“I love Clint. I just finished his new album about three weeks ago. We go way back together. He’s another one of those guys who really ‘gets’ what he does. He’s almost a Medici-type character in that he’ll be finishing the song and he’ll already be planning the video that he’s going to direct, then he'll be thinking of the lighting on tour. He’s so engaged in everything he does.
“A really talented guy, and a fantastic guitar player. We'll be talking and all of a sudden, he’ll start playing a James Taylor song, and the cool thing is, he’ll play it just like James.”
“There’s a book on Warren Zevon, and on the back I have a quote: ‘With Warren, they didn’t have to break the mold, they made him free hand.’ And it’s so true. He was a real character, somebody a crime novelist could have invented or something.
“He marched to his own drummer. Stylistically, the way he wrote lyrics and how he took what everybody else was doing and made it so different, it was really a unique gift of his. I was so brokenhearted when he passed.
“Warren was around during a real golden period. You had David and Graham and Linda, Jackson – it was a real core of unbelievable talents. And the cool thing was, it all took on the guise of a band, like a modern-day Wrecking Crew. It wasn’t just a bunch of hired guys and an artist. We were making records that we loved.”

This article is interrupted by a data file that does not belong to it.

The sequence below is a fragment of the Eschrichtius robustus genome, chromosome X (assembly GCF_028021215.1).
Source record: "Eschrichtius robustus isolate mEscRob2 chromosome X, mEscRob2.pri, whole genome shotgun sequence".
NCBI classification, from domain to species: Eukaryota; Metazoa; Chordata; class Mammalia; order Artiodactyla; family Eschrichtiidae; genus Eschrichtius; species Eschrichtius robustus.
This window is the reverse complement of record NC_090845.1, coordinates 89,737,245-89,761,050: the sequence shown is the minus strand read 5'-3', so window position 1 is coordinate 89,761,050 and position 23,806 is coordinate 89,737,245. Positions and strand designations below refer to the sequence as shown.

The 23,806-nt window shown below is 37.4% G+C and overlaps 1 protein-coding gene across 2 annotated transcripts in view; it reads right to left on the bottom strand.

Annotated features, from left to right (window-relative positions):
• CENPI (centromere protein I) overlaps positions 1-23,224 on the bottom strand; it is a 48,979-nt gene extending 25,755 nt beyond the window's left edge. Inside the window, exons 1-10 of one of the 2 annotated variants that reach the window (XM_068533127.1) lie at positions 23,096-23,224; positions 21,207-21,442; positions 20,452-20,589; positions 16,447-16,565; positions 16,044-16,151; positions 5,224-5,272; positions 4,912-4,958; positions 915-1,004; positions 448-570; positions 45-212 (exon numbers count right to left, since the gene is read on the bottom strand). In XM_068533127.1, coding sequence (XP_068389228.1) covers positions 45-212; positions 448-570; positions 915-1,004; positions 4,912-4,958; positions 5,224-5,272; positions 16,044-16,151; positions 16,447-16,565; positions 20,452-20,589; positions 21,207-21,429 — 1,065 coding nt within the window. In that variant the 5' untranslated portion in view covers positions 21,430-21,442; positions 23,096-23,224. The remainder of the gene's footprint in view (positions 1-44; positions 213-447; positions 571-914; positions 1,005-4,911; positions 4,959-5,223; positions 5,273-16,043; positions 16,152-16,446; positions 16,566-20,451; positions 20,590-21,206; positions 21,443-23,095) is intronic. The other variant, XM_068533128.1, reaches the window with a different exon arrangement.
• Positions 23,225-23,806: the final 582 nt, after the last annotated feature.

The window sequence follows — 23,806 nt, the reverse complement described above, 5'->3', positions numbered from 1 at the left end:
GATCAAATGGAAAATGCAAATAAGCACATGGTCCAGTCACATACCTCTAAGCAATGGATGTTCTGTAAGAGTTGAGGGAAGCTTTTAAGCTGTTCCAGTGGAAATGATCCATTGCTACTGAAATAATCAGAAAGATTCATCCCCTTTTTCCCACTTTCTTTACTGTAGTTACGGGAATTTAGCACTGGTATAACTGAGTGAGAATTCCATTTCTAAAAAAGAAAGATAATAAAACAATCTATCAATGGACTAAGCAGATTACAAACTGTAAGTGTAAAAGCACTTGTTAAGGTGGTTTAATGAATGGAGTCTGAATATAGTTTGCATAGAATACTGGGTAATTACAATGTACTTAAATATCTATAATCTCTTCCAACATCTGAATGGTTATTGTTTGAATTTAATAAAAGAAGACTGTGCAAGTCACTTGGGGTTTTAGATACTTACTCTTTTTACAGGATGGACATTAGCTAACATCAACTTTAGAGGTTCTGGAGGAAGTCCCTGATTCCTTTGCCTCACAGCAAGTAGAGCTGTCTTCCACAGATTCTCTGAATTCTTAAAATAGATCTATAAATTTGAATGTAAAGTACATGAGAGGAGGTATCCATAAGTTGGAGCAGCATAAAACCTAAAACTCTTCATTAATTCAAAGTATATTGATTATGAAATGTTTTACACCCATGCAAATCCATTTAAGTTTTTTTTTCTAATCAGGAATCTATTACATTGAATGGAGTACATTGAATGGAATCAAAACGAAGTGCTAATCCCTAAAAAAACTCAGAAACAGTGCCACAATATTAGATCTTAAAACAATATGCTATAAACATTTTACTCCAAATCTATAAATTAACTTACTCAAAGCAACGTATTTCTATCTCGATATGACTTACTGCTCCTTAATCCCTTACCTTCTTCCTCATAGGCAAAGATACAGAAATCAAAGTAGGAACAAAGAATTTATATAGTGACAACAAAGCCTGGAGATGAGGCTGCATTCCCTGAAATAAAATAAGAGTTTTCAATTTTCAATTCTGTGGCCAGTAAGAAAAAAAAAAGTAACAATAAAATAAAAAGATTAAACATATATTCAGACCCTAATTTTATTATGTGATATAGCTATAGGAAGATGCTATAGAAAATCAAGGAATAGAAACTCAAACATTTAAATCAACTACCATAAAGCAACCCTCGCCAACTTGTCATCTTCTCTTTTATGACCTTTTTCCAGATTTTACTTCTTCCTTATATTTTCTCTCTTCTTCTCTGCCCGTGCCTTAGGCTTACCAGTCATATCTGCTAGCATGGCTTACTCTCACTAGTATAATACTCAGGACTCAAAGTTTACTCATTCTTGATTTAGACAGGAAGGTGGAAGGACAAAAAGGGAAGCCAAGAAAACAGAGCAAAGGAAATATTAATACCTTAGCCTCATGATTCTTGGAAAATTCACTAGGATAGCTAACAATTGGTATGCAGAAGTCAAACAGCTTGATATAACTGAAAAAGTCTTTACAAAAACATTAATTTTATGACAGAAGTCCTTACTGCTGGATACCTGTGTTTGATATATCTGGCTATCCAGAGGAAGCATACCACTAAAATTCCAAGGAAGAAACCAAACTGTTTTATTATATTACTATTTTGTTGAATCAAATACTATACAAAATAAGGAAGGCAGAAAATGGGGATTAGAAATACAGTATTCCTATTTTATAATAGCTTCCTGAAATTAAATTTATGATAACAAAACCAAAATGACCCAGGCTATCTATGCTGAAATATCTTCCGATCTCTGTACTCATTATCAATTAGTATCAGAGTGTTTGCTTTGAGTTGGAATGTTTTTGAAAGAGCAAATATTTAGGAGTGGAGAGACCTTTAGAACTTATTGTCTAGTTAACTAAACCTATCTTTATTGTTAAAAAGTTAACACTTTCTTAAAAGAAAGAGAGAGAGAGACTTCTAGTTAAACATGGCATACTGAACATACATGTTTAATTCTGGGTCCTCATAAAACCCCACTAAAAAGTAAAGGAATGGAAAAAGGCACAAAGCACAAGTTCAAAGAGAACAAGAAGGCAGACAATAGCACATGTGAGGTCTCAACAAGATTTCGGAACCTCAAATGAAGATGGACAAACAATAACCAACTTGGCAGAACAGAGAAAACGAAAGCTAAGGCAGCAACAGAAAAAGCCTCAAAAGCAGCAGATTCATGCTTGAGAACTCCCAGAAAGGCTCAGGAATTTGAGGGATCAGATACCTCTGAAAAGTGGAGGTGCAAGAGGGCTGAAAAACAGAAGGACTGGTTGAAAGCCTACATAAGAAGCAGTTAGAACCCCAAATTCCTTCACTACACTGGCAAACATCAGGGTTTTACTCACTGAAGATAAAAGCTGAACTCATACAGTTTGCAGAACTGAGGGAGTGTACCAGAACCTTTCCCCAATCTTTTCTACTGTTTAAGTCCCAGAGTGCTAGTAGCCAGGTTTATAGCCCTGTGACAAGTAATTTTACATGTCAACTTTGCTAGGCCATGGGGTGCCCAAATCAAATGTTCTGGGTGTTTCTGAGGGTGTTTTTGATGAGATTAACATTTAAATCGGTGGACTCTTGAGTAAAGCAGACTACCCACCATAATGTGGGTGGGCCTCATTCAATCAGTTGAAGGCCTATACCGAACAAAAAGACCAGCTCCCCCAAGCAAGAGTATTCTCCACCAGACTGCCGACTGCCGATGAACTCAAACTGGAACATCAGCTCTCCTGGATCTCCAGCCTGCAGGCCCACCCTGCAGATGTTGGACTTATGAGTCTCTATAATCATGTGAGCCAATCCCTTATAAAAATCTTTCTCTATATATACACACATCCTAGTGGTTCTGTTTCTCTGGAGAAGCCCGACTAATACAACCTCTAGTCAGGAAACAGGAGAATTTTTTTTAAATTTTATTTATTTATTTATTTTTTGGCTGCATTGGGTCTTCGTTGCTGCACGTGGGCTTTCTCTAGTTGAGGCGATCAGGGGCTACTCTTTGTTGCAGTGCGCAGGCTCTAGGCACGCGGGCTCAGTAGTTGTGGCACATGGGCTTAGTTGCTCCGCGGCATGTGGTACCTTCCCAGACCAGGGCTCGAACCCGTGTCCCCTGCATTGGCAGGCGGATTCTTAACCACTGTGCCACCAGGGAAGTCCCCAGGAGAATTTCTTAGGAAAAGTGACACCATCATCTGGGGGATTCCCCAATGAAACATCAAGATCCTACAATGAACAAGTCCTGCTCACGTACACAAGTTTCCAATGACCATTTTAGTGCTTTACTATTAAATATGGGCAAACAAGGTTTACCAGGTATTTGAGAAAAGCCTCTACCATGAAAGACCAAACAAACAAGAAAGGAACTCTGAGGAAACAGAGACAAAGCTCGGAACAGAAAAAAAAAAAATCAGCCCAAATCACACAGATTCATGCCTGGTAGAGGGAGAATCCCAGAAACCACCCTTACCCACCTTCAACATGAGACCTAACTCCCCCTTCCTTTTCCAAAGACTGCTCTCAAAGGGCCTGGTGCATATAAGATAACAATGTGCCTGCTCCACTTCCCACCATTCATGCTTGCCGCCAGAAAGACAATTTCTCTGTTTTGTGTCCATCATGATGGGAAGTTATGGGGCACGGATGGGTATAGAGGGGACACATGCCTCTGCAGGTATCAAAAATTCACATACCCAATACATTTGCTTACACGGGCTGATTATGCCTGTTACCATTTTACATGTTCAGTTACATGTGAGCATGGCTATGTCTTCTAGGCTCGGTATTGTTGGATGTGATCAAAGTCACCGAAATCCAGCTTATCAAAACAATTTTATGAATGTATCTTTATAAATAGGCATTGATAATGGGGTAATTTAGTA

“It’s almost hard to describe James Taylor. He’s one of the most gifted writers we’ve ever had. You put him up to anybody, and he stands right alongside them. He’s also one of the most underrated guitar players – an absolute monster. And, of course, there’s his voice. I remember Miles Davis said that James was one of the best white singers he’d ever heard. He blew Miles’ mind.
“In terms of living a life with somebody, I’ve probably spent more time with James than with anybody else. I helped him build his house, we lived in buses and hotels for decades - we have a very rich history together.
“I was thrilled a couple of years ago when we put together the Troubadour Reunion Tour with James and Carole King. It was very special to play with the old gang again. The music was, of course, out of this world.”